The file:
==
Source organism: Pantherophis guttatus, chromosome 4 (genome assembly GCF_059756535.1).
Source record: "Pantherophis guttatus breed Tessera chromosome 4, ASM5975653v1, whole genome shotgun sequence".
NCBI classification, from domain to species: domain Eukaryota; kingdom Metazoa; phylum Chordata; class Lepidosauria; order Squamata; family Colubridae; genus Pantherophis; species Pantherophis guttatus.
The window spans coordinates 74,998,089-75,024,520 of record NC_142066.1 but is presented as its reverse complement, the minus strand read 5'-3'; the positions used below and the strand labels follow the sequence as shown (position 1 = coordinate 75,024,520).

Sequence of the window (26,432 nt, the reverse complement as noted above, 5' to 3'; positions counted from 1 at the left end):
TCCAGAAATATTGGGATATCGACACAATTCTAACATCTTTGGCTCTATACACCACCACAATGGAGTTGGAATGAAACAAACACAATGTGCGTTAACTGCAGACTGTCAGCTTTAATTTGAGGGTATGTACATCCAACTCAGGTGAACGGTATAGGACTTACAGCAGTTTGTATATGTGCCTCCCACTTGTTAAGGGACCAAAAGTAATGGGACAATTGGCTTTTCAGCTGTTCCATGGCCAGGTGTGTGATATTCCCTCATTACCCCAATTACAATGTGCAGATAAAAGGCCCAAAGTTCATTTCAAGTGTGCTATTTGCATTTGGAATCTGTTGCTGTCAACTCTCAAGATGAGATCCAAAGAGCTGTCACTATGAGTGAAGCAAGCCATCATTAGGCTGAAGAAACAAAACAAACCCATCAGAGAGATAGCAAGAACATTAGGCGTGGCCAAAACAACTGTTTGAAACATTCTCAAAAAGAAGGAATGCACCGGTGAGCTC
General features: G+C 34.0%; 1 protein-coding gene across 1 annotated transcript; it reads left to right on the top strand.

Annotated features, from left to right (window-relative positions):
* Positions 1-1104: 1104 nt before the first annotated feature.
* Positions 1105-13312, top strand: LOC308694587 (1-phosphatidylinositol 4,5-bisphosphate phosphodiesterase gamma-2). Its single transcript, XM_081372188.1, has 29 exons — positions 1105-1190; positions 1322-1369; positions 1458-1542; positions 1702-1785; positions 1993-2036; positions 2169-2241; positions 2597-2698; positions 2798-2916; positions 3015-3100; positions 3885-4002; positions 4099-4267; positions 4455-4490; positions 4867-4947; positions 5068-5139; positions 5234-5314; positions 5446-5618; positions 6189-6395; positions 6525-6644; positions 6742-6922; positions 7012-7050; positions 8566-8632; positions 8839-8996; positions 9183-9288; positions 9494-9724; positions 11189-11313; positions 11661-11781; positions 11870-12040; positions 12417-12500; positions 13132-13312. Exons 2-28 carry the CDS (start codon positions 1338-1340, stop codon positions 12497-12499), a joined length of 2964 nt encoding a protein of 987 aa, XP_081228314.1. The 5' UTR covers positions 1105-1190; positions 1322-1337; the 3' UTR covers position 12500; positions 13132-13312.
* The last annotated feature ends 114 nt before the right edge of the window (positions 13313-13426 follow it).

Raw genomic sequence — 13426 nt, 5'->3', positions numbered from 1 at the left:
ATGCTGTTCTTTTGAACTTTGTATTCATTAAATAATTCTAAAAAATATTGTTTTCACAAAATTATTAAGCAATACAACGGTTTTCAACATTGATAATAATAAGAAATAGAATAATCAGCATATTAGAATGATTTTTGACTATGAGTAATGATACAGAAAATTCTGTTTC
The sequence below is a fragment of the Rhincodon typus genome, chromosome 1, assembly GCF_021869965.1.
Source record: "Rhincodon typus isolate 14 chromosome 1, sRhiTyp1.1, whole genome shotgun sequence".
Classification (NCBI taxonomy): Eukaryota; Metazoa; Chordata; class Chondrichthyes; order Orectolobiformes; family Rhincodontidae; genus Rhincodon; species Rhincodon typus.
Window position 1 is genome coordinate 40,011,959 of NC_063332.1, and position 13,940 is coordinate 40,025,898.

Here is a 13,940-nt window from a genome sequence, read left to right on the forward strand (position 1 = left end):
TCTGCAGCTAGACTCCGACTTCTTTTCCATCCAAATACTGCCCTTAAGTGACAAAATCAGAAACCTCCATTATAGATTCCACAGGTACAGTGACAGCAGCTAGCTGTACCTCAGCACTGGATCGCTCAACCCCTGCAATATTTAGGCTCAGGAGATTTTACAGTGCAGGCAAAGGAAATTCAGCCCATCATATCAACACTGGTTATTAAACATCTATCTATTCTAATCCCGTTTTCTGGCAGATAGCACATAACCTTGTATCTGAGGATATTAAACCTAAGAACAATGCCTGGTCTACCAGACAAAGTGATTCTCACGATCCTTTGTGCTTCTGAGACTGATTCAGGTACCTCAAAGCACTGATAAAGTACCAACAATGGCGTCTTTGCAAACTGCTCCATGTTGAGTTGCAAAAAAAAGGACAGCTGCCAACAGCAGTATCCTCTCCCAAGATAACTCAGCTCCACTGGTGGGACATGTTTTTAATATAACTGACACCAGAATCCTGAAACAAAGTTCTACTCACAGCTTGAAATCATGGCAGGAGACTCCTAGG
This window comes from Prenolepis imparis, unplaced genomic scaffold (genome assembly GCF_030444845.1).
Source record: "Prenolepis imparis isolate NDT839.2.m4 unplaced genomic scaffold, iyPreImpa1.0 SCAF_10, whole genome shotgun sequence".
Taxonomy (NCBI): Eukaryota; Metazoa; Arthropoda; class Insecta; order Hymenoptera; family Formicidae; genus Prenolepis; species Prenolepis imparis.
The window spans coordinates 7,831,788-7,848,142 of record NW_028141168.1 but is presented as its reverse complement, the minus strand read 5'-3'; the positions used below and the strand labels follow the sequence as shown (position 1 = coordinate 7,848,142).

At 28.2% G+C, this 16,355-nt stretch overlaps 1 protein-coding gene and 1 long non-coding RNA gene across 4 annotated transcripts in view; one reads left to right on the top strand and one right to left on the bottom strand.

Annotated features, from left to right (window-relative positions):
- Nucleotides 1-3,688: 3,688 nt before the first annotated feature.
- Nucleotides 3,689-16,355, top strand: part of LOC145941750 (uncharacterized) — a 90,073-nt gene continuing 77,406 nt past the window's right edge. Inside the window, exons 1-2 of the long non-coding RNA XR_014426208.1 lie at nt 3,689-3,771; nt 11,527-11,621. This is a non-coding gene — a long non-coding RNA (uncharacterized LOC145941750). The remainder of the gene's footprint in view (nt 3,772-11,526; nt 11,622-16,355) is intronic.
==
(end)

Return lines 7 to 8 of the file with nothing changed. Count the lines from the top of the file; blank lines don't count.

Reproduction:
General features: G+C 34.0%; 1 protein-coding gene across 1 annotated transcript; it reads left to right on the top strand.

Annotated features, from left to right (window-relative positions):